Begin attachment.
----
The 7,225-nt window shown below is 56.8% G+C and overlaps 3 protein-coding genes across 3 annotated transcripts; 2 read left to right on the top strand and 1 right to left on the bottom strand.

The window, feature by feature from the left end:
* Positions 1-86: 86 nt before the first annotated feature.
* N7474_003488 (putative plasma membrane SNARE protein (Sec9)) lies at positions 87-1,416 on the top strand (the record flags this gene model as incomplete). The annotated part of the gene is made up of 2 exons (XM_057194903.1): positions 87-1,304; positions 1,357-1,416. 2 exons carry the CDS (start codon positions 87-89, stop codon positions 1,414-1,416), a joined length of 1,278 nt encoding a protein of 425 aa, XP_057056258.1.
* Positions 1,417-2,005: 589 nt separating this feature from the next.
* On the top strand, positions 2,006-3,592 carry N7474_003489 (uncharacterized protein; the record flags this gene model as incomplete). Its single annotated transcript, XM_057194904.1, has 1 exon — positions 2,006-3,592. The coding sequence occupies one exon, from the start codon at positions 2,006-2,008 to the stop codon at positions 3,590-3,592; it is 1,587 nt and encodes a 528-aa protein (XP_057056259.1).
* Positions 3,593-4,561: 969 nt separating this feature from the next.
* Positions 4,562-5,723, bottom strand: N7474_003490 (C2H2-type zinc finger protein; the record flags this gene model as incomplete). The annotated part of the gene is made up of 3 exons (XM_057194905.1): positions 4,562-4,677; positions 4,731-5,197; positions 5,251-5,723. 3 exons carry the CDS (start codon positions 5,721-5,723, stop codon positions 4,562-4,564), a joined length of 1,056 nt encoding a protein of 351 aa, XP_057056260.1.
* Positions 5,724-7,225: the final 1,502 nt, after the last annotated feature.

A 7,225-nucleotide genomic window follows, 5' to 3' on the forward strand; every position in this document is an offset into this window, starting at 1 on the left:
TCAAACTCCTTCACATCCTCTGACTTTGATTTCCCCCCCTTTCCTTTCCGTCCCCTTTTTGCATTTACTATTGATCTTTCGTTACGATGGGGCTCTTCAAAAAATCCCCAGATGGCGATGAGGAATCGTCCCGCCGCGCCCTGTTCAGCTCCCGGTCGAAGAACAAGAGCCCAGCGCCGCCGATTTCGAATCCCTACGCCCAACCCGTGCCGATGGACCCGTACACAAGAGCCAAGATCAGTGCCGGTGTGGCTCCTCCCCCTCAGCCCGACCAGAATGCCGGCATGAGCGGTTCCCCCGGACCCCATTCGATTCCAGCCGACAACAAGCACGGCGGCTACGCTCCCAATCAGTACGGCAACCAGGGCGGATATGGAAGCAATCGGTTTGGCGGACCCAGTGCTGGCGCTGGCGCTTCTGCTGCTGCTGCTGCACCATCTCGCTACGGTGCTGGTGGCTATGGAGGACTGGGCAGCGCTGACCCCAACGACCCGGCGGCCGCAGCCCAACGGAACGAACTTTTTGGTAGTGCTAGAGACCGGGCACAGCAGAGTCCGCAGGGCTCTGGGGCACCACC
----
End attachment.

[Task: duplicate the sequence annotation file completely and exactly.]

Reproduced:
The 7,225-nt window shown below is 56.8% G+C and overlaps 3 protein-coding genes across 3 annotated transcripts; 2 read left to right on the top strand and 1 right to left on the bottom strand.

The window, feature by feature from the left end:
* Positions 1-86: 86 nt before the first annotated feature.
* N7474_003488 (putative plasma membrane SNARE protein (Sec9)) lies at positions 87-1,416 on the top strand (the record flags this gene model as incomplete). The annotated part of the gene is made up of 2 exons (XM_057194903.1): positions 87-1,304; positions 1,357-1,416. 2 exons carry the CDS (start codon positions 87-89, stop codon positions 1,414-1,416), a joined length of 1,278 nt encoding a protein of 425 aa, XP_057056258.1.
* Positions 1,417-2,005: 589 nt separating this feature from the next.
* On the top strand, positions 2,006-3,592 carry N7474_003489 (uncharacterized protein; the record flags this gene model as incomplete). Its single annotated transcript, XM_057194904.1, has 1 exon — positions 2,006-3,592. The coding sequence occupies one exon, from the start codon at positions 2,006-2,008 to the stop codon at positions 3,590-3,592; it is 1,587 nt and encodes a 528-aa protein (XP_057056259.1).
* Positions 3,593-4,561: 969 nt separating this feature from the next.
* Positions 4,562-5,723, bottom strand: N7474_003490 (C2H2-type zinc finger protein; the record flags this gene model as incomplete). The annotated part of the gene is made up of 3 exons (XM_057194905.1): positions 4,562-4,677; positions 4,731-5,197; positions 5,251-5,723. 3 exons carry the CDS (start codon positions 5,721-5,723, stop codon positions 4,562-4,564), a joined length of 1,056 nt encoding a protein of 351 aa, XP_057056260.1.
* Positions 5,724-7,225: the final 1,502 nt, after the last annotated feature.

A 7,225-nucleotide genomic window follows, 5' to 3' on the forward strand; every position in this document is an offset into this window, starting at 1 on the left:
TCAAACTCCTTCACATCCTCTGACTTTGATTTCCCCCCCTTTCCTTTCCGTCCCCTTTTTGCATTTACTATTGATCTTTCGTTACGATGGGGCTCTTCAAAAAATCCCCAGATGGCGATGAGGAATCGTCCCGCCGCGCCCTGTTCAGCTCCCGGTCGAAGAACAAGAGCCCAGCGCCGCCGATTTCGAATCCCTACGCCCAACCCGTGCCGATGGACCCGTACACAAGAGCCAAGATCAGTGCCGGTGTGGCTCCTCCCCCTCAGCCCGACCAGAATGCCGGCATGAGCGGTTCCCCCGGACCCCATTCGATTCCAGCCGACAACAAGCACGGCGGCTACGCTCCCAATCAGTACGGCAACCAGGGCGGATATGGAAGCAATCGGTTTGGCGGACCCAGTGCTGGCGCTGGCGCTTCTGCTGCTGCTGCTGCACCATCTCGCTACGGTGCTGGTGGCTATGGAGGACTGGGCAGCGCTGACCCCAACGACCCGGCGGCCGCAGCCCAACGGAACGAACTTTTTGGTAGTGCTAGAGACCGGGCACAGCAGAGTCCGCAGGGCTCTGGGGCACCACC